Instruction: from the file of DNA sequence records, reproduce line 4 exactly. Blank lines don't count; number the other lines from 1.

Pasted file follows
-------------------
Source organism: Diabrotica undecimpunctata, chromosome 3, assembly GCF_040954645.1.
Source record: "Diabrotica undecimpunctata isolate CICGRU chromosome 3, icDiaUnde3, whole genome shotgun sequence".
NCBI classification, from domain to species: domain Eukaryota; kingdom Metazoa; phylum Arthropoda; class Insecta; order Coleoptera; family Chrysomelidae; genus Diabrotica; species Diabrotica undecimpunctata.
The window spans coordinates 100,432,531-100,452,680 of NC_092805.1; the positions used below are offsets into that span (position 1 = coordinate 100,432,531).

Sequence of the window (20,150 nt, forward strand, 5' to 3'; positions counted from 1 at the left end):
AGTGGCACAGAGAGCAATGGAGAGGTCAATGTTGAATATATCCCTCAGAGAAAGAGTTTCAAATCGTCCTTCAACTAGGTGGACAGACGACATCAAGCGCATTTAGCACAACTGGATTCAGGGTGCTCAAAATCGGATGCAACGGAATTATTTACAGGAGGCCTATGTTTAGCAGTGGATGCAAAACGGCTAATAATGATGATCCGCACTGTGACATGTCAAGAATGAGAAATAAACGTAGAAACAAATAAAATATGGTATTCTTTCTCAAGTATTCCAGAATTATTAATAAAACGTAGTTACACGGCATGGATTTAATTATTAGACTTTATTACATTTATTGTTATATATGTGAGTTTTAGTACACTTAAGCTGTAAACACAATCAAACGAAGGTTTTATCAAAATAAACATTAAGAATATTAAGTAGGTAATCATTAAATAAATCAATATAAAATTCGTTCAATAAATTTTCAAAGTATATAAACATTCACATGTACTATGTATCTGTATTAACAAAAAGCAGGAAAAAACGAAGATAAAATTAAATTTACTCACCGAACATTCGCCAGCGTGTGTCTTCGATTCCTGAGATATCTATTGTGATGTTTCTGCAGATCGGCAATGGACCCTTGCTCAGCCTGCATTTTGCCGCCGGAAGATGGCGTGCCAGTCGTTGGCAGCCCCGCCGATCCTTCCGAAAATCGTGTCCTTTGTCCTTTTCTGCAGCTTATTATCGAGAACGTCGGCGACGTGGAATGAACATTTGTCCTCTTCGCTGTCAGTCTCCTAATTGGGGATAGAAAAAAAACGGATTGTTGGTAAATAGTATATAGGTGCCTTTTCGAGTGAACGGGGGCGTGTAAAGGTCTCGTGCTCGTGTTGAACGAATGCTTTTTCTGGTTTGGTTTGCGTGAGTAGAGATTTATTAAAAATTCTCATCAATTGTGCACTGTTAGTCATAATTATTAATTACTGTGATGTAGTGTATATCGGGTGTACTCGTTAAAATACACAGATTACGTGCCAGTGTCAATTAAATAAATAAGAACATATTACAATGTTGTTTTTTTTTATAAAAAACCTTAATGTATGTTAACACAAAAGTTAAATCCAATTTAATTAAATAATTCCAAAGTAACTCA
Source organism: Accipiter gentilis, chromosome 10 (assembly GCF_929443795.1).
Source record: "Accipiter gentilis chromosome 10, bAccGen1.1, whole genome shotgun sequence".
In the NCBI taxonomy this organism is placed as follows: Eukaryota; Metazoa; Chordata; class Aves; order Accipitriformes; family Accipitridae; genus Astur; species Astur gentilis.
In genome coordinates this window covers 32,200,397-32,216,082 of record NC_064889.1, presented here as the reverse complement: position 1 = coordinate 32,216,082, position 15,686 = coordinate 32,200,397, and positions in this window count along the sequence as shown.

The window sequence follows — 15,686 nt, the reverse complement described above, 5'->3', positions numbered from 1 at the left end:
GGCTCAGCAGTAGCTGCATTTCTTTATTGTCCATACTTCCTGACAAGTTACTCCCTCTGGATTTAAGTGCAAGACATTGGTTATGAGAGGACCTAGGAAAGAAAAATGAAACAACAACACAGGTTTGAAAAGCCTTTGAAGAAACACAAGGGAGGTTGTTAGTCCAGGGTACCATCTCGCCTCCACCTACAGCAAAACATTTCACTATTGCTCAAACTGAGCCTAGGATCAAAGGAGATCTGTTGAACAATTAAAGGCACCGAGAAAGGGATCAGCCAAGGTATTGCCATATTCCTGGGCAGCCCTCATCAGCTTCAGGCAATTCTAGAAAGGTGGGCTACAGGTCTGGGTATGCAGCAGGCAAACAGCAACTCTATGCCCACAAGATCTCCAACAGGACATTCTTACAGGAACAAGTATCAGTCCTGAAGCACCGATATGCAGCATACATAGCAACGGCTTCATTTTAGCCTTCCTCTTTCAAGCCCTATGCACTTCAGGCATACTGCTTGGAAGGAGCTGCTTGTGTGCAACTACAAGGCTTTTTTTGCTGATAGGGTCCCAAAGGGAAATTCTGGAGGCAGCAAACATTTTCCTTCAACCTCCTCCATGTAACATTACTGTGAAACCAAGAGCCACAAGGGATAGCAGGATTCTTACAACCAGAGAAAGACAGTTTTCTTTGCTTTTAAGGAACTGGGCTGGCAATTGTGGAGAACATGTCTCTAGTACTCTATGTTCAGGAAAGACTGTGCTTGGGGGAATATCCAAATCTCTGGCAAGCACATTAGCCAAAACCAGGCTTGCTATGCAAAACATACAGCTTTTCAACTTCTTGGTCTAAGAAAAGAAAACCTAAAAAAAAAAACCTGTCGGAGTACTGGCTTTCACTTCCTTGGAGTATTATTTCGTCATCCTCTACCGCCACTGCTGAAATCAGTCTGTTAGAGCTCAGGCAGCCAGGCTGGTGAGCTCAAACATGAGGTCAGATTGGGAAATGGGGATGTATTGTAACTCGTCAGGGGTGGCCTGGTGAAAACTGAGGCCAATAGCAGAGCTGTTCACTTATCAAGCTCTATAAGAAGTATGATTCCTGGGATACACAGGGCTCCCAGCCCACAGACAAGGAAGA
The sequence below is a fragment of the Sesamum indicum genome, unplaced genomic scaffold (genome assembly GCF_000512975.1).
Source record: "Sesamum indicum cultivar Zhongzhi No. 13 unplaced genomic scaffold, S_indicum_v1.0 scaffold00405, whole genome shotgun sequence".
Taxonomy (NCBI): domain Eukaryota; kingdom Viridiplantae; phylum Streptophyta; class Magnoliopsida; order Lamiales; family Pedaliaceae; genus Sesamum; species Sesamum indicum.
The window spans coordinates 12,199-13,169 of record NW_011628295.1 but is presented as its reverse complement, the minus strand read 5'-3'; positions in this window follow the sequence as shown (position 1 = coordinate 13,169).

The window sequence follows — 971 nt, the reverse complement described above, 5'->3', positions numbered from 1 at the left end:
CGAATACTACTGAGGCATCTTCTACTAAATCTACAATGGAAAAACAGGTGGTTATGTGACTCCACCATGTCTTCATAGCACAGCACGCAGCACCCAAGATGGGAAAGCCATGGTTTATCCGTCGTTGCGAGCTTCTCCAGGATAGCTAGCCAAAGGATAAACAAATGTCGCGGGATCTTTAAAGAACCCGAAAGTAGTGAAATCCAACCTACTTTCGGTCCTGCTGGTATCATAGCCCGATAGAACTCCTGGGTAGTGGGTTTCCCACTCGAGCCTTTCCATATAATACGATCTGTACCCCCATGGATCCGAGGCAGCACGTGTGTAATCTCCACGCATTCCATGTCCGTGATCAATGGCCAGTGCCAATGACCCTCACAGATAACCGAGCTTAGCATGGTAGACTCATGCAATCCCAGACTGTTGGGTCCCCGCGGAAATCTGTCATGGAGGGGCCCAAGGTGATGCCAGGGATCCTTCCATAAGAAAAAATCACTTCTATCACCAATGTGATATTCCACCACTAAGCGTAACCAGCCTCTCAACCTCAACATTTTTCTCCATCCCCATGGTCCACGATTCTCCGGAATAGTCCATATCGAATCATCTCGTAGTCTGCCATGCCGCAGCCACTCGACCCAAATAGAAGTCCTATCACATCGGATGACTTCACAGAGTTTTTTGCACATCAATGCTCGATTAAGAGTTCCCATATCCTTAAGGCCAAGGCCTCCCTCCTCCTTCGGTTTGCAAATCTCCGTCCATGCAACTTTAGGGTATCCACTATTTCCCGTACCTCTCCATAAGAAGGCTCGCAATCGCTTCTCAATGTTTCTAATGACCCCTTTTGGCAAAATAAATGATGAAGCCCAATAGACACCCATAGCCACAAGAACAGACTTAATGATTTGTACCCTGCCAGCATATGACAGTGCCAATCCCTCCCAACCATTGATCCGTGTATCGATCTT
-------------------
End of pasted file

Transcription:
The window spans coordinates 100,432,531-100,452,680 of NC_092805.1; the positions used below are offsets into that span (position 1 = coordinate 100,432,531).